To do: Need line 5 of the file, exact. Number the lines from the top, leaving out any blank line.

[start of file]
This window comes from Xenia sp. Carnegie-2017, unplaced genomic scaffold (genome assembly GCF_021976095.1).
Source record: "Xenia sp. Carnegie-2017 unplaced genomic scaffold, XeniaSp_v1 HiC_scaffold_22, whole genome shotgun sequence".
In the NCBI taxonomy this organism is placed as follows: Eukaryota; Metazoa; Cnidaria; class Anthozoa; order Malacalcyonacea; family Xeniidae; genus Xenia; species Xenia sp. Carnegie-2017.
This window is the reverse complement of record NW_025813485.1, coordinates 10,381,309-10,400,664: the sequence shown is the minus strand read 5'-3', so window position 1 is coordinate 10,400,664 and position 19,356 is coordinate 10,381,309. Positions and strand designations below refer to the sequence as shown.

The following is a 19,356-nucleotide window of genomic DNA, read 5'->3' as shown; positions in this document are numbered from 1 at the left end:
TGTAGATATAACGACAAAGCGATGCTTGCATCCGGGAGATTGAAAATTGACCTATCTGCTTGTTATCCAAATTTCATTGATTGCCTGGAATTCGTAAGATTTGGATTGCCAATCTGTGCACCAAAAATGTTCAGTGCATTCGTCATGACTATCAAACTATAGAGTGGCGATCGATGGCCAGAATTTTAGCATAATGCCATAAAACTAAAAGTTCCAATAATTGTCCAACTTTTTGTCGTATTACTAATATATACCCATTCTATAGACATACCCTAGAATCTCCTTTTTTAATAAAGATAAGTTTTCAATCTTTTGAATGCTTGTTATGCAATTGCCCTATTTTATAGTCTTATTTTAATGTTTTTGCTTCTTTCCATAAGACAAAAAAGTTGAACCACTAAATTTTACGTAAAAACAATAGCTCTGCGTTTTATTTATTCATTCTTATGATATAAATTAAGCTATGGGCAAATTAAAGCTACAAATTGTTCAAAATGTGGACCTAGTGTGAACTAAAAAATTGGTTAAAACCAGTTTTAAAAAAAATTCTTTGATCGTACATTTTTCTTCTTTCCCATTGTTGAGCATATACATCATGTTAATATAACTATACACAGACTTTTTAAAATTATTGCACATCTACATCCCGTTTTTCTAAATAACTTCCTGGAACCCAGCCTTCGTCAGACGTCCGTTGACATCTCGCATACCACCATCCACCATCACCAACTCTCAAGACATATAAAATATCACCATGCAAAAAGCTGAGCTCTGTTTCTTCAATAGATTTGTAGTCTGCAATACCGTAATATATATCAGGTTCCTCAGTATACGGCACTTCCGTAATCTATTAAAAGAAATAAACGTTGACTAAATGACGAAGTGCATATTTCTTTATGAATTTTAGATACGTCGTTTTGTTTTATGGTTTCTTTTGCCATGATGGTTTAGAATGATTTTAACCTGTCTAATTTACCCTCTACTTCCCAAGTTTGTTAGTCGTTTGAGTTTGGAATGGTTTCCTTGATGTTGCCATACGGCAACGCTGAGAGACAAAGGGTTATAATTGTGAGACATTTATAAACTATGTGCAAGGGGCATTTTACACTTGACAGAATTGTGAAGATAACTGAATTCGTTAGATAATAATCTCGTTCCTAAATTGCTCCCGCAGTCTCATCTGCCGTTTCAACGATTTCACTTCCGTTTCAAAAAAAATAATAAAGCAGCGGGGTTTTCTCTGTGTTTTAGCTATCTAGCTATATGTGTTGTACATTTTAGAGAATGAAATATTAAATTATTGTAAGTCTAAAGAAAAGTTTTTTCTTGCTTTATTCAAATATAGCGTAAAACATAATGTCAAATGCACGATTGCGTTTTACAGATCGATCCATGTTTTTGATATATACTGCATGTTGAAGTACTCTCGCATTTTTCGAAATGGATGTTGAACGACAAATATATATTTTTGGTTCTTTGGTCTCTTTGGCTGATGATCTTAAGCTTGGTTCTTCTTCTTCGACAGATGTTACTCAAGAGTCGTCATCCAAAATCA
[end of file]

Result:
The following is a 19,356-nucleotide window of genomic DNA, read 5'->3' as shown; positions in this document are numbered from 1 at the left end: